For example, this diagram has the star numbers on the left, and the planet names — the planet letters — on the right. It looks impressive, but the X-like patterns of connecting lines are meaningless. It’s just a reflection of the way the items are ordered, and doesn’t have any interesting meaning in the real world.

There are an infinite number of ways of encoding information.

But just as I wouldn’t ask my readers to learn semaphore or Morse code to read one of my graphics — both of these say “Visualized” — I also don’t want to write microlanguages for my data that readers have to translate. If I do that, I’ve lost my reader before I’ve even started.



And most importantly, I try to keep in mind that visualization is not the same thing as explanation.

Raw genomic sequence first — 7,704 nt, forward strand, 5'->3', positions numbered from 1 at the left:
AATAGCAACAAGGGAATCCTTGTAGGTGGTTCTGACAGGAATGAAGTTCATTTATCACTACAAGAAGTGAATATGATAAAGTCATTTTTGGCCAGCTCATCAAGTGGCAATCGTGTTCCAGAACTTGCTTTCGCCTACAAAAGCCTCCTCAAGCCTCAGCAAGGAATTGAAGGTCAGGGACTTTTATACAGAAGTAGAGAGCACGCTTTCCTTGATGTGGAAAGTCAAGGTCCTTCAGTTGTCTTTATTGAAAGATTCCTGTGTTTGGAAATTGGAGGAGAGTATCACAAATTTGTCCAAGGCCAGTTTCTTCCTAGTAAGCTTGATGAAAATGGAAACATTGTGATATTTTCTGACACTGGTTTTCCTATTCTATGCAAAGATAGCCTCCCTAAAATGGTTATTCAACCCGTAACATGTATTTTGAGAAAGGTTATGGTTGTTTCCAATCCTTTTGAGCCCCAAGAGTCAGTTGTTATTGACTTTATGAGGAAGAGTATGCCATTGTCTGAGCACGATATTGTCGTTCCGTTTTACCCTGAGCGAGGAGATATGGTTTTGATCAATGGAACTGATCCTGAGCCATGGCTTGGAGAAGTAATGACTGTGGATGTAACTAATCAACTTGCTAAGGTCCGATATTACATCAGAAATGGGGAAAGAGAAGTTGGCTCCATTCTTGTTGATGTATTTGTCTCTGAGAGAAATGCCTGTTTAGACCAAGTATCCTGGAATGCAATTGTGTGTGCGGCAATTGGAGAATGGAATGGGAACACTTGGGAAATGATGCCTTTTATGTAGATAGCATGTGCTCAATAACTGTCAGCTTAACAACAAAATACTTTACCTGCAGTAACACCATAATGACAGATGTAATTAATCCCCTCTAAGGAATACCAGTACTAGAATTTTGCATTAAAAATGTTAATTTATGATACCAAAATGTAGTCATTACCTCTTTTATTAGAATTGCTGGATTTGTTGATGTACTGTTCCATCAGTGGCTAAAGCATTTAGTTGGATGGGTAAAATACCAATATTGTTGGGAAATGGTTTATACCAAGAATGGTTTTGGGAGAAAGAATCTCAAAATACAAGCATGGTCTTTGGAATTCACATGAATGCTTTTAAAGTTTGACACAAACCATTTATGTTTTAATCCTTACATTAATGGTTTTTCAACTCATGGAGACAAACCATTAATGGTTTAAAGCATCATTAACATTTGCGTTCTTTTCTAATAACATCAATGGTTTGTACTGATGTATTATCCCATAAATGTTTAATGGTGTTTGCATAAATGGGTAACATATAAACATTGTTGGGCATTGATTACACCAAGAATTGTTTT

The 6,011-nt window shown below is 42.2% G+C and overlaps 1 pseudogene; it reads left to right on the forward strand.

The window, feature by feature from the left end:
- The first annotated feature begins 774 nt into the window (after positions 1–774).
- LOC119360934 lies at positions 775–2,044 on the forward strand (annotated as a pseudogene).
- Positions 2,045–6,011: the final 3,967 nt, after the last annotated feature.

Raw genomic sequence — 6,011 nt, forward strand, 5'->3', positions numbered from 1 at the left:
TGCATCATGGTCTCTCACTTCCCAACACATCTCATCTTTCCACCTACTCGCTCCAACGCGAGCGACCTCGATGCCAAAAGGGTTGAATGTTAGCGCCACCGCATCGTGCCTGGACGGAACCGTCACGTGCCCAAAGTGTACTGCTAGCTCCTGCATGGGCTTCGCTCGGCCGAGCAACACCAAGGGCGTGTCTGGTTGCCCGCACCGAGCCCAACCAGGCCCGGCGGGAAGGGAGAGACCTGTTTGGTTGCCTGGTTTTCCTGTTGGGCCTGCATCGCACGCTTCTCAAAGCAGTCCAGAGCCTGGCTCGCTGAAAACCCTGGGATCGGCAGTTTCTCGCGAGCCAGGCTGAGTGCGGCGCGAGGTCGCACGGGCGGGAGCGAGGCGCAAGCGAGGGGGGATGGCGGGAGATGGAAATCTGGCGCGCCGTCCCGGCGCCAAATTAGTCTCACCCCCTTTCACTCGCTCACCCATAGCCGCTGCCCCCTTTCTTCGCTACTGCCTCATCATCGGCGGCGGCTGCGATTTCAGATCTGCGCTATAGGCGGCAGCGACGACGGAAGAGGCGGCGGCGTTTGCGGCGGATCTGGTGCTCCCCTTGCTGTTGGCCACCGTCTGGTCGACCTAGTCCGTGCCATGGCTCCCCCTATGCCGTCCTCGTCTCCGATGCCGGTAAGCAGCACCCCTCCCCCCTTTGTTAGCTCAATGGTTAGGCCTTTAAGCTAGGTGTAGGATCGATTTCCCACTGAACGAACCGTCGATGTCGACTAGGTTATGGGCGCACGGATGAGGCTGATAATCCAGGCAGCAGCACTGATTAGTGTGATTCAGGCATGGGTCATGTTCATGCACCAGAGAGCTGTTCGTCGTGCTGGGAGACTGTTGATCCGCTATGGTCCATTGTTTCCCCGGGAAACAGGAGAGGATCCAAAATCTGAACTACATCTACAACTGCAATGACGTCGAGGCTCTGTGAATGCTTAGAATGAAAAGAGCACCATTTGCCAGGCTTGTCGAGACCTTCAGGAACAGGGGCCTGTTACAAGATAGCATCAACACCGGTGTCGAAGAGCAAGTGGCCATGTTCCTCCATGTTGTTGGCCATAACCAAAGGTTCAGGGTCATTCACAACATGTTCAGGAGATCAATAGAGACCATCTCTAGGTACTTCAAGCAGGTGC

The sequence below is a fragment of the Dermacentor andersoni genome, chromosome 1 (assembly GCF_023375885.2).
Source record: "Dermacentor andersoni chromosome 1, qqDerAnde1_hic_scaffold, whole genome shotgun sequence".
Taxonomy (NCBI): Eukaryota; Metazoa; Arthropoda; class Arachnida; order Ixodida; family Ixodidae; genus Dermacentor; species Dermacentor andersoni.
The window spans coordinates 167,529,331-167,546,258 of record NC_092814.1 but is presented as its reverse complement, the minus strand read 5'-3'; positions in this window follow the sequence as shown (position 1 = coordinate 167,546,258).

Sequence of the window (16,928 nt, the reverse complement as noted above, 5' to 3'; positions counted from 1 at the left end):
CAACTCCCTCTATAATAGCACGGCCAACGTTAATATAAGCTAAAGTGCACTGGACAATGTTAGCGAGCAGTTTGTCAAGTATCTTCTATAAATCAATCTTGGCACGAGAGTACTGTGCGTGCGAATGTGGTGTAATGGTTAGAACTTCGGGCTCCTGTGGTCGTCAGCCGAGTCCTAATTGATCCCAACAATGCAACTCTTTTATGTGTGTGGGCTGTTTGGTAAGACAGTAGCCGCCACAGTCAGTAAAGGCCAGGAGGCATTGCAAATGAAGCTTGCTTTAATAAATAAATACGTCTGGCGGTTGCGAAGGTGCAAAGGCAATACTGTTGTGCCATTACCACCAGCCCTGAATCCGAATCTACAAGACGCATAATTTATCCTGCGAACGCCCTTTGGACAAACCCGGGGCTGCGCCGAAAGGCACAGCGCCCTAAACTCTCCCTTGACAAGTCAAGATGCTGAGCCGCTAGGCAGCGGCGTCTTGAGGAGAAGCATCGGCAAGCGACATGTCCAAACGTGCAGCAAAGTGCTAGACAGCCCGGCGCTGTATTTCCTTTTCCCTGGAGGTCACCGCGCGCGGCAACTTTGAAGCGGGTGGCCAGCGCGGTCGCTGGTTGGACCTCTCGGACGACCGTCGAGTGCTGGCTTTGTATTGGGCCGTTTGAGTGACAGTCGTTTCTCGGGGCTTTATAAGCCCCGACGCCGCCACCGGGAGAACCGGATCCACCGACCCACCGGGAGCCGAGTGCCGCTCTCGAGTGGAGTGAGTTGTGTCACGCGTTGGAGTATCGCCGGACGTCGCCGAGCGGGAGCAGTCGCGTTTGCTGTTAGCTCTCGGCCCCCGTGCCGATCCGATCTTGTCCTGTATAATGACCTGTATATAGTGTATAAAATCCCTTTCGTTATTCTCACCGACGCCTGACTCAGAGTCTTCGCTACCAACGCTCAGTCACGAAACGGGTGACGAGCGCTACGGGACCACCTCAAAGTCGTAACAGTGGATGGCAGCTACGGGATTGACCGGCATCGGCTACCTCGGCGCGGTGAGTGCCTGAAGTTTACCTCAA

If I visualize something and walk away, I’ve only done half the job.



CLOSE
I haven’t shown you many projects this morning, but they do have a theme.

The Curiosity mission is a search for evidence of past water on Mars.

And the Kepler mission is a search for Earth-sized planets in the habitable zone, where liquid water might exist on the surface of a planet.

Both are examples where we — we as humans — are looking for evidence that another form of life might have responded to, or felt, or perhaps even been conscious of ...

... the weight of rain."
jonathancorum  visualization  design  data  2014  mars  change  infographics  space  planets  science  explanation  via:jenlowe 
february 2014 by robertogreco